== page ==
Updates and Information on Coronavirus (COVID-19)
Skip to main content
Stacia and JJ 2
Stacia Martin-West and neighbors get together over a meal to move homeless neighbor, JJ, into assisted living community. From left, Jessica Burrell-Wilkins, Stacia Martin-West, JJ, Angie Stackhouse

For UT social work faculty member Stacia Martin-West, it was a matter of being at the right place at the right time and having the knowledge to help.

Martin-West recently worked with neighbors in her Nashville community and with faculty and staff in UT’s College of Social Work to provide a home for a homeless neighbor named JJ.

“It was the natural social worker in me to see this happening in my neighborhood and to recognize I had the skills and experiences to access the resources he needed,” Martin-West said.

Before moving into academia, Martin-West was a practicing social worker in Knoxville. Her work focused specifically on housing affordability and homelessness. When she saw JJ sitting out in the rain on a street in East Nashville’s Highland Heights neighborhood this past January, she and a group of neighbors approached him. They learned JJ had been recently evicted from his home and was in need of medical attention for his diabetes.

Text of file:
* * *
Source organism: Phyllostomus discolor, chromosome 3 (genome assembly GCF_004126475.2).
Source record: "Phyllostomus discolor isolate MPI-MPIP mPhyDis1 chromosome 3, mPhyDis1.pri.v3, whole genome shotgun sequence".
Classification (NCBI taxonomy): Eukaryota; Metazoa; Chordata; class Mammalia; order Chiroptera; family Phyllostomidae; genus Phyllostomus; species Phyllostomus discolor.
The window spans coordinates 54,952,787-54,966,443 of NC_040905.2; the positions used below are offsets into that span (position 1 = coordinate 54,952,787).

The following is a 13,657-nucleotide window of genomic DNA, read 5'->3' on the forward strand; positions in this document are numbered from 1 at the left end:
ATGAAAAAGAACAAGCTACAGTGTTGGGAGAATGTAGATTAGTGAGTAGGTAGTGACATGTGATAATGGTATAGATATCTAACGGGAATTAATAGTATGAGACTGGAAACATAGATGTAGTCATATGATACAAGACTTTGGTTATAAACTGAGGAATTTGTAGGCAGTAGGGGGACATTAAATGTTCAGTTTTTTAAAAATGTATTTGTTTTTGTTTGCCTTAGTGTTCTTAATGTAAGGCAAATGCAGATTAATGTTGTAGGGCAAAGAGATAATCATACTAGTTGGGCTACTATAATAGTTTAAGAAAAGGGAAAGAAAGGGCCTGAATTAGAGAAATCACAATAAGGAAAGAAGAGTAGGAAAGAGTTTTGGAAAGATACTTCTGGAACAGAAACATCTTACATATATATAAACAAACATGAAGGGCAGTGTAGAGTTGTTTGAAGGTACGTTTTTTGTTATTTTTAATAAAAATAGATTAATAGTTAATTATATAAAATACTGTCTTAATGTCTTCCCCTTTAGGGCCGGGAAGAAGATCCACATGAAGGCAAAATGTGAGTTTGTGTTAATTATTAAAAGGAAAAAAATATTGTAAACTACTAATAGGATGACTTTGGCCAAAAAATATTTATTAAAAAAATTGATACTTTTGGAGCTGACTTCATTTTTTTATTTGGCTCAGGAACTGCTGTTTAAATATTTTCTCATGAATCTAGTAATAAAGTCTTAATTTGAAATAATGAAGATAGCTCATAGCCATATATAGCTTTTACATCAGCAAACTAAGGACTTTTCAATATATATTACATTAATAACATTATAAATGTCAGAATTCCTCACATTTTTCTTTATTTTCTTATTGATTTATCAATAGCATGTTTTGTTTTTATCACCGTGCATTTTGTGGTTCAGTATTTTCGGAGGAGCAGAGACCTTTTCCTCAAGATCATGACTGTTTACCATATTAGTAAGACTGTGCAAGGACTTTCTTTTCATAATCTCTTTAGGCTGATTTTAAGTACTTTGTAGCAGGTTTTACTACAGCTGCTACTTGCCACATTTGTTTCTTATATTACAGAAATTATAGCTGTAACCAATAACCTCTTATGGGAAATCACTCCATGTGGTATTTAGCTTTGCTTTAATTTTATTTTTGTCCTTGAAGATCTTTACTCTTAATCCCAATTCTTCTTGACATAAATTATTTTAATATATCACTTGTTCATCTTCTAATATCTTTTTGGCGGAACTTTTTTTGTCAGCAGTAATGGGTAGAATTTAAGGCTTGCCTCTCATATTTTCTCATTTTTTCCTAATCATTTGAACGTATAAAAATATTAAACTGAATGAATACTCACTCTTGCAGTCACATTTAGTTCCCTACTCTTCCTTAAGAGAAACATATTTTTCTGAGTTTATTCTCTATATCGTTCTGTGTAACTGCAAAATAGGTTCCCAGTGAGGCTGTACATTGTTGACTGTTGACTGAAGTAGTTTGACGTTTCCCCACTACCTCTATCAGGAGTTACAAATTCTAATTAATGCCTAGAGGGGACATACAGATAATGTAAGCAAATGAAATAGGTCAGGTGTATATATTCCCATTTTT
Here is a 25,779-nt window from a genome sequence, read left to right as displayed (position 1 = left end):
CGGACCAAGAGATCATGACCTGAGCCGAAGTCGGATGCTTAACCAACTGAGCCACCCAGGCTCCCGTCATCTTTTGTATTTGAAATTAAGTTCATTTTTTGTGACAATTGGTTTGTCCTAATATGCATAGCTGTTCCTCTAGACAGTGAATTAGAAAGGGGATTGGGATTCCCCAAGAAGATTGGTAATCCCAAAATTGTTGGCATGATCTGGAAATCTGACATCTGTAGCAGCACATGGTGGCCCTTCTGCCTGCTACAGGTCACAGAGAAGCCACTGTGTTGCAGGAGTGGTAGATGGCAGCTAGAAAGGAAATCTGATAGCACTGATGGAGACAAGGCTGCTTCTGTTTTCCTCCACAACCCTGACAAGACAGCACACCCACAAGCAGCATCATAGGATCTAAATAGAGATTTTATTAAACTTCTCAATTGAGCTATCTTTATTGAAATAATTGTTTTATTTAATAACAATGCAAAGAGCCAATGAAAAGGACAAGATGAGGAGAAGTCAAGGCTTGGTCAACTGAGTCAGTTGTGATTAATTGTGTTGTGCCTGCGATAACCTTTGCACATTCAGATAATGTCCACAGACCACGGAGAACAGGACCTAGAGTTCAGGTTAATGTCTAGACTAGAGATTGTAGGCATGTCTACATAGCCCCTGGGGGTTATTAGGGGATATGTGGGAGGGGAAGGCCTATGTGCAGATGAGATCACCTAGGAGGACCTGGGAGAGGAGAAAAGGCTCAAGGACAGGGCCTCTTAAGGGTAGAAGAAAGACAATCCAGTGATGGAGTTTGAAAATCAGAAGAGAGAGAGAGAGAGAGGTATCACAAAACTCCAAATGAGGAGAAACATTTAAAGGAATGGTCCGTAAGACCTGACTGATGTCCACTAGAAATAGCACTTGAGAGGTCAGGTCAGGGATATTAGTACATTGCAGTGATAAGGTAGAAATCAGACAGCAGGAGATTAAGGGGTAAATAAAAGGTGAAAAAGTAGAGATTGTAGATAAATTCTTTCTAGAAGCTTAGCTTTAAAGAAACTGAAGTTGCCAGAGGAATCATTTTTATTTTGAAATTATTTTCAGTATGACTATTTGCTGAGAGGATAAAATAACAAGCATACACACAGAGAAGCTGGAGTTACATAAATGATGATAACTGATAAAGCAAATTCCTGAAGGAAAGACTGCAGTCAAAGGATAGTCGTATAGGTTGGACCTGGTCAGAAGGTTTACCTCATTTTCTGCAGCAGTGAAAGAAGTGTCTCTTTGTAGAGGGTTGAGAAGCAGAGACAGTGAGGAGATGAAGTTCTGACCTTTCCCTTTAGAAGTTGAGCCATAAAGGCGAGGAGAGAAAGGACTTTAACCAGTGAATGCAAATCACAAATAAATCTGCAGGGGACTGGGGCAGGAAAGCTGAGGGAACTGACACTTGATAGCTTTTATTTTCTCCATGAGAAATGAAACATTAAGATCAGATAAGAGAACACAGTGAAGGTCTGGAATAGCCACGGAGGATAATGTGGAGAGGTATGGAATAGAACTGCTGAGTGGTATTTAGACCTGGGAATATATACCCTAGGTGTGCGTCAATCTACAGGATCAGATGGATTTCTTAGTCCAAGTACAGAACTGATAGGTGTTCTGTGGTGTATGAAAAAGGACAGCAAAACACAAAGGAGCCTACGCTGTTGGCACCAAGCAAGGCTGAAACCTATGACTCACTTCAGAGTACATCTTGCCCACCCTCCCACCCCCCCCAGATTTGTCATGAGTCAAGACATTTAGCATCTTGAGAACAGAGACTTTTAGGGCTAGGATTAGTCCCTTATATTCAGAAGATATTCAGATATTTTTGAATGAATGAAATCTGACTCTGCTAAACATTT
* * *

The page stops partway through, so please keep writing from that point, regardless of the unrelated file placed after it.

Martin-West and neighbors launched a GoFundMe page to cover the costs of moving JJ into an assisted living facility . After the campaign was shared with faculty and staff in the College of Social Work, they managed to raise more than $1,800 in one day.

The executives at Bristol Terrace Assisted Living and Memory Care were impressed enough to move JJ in right away, before the final goal was reached.

Image of JJ and Martin-West
JJ and Martin-West

“The commitment from UT showed we could raise the full amount and it helped him transition early,” Martin-West said.

JJ moved into the facility this past weekend. The GoFundMe page will cover his costs until his insurance becomes available within 60 days.

In her academic life, Martin-West conducts research focused on universal basic income, unconditional cash transfers, women’s poverty and wealth inequality, and the affordable housing crisis. She recently completed the first evaluation of unconditional cash transfers in the context of environmental and economic disaster, focusing on the Dollywood Foundation My People Fund supporting those affected by the 2016 Gatlinburg wildfire.

Read the full story of Martin-West and JJ from Fox 17 News Nashville.

CONTACT:

Brian Canever (865-974-0937, bcanever@utk.edu)

Betsy DeGeorge (865-974-8638, edegeorg@utk.edu)